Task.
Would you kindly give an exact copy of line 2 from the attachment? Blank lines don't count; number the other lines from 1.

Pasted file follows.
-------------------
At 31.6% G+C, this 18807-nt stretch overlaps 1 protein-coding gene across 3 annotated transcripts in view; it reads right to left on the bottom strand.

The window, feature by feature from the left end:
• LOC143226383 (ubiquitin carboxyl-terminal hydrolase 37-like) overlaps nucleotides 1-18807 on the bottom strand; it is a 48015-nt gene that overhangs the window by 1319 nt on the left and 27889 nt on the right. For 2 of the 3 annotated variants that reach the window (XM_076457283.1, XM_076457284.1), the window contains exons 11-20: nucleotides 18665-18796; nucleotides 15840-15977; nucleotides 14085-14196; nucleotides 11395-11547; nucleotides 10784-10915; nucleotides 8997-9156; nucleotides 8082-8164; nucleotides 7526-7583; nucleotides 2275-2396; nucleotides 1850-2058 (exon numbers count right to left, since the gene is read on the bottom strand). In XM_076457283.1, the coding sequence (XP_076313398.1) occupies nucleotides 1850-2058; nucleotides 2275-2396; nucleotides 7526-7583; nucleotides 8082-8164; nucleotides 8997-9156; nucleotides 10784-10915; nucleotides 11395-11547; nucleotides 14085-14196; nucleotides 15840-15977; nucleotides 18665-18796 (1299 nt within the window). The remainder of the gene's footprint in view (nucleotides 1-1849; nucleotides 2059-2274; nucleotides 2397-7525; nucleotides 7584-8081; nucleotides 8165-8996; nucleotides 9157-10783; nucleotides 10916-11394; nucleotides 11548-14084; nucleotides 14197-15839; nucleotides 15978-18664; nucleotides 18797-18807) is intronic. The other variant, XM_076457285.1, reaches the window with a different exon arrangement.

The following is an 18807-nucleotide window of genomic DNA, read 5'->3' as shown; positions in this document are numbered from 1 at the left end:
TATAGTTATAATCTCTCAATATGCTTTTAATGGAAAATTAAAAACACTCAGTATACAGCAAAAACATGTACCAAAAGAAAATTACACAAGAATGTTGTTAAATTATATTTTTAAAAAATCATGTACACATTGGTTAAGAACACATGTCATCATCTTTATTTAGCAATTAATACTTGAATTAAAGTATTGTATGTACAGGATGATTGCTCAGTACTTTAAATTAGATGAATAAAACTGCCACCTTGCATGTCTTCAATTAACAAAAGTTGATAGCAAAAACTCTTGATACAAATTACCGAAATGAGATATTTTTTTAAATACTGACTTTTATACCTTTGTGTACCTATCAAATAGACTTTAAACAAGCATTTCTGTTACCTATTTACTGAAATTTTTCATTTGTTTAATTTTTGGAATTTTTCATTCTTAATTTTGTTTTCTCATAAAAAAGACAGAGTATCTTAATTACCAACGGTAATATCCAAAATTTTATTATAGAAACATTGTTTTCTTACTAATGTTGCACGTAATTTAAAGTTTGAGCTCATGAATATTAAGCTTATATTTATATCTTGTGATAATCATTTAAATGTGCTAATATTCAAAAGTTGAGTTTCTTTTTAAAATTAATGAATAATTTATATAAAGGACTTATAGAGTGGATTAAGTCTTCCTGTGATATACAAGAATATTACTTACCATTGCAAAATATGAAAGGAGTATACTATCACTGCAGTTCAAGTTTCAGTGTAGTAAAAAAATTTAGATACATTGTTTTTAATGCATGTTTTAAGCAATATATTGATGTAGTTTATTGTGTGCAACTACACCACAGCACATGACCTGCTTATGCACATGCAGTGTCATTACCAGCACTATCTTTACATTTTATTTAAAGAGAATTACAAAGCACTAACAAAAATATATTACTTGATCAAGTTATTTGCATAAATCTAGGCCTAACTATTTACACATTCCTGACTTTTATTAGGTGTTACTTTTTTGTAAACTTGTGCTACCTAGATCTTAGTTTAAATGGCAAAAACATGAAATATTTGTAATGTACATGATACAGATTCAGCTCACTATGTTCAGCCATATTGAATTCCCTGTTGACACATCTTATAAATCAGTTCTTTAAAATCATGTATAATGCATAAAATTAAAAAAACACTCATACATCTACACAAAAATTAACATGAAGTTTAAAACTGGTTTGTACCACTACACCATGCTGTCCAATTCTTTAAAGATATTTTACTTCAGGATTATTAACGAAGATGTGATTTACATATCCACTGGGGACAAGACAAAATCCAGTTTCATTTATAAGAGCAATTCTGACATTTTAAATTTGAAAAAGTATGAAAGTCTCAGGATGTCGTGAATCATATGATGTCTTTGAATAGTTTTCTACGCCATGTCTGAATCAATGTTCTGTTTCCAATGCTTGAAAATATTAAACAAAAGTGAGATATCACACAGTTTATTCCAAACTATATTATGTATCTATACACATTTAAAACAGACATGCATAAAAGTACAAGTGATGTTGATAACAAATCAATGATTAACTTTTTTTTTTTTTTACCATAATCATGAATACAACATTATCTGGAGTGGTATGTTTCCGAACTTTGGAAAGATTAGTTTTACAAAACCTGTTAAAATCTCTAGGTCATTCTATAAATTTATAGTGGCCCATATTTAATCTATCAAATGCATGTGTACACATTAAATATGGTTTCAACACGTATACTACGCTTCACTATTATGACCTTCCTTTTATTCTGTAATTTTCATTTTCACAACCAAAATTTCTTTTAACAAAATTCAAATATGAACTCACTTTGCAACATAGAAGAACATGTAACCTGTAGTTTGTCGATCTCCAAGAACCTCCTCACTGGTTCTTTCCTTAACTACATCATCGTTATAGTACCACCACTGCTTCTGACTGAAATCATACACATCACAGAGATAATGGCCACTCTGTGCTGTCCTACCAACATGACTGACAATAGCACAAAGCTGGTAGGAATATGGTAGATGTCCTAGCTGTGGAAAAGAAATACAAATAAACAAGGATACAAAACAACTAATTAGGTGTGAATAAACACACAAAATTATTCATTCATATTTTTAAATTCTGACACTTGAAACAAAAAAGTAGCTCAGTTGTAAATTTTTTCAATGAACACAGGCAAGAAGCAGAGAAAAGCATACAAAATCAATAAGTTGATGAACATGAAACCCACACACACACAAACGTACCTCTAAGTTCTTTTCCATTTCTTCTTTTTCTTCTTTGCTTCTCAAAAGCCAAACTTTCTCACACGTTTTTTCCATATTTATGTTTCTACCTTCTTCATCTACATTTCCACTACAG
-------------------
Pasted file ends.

The window, feature by feature from the left end: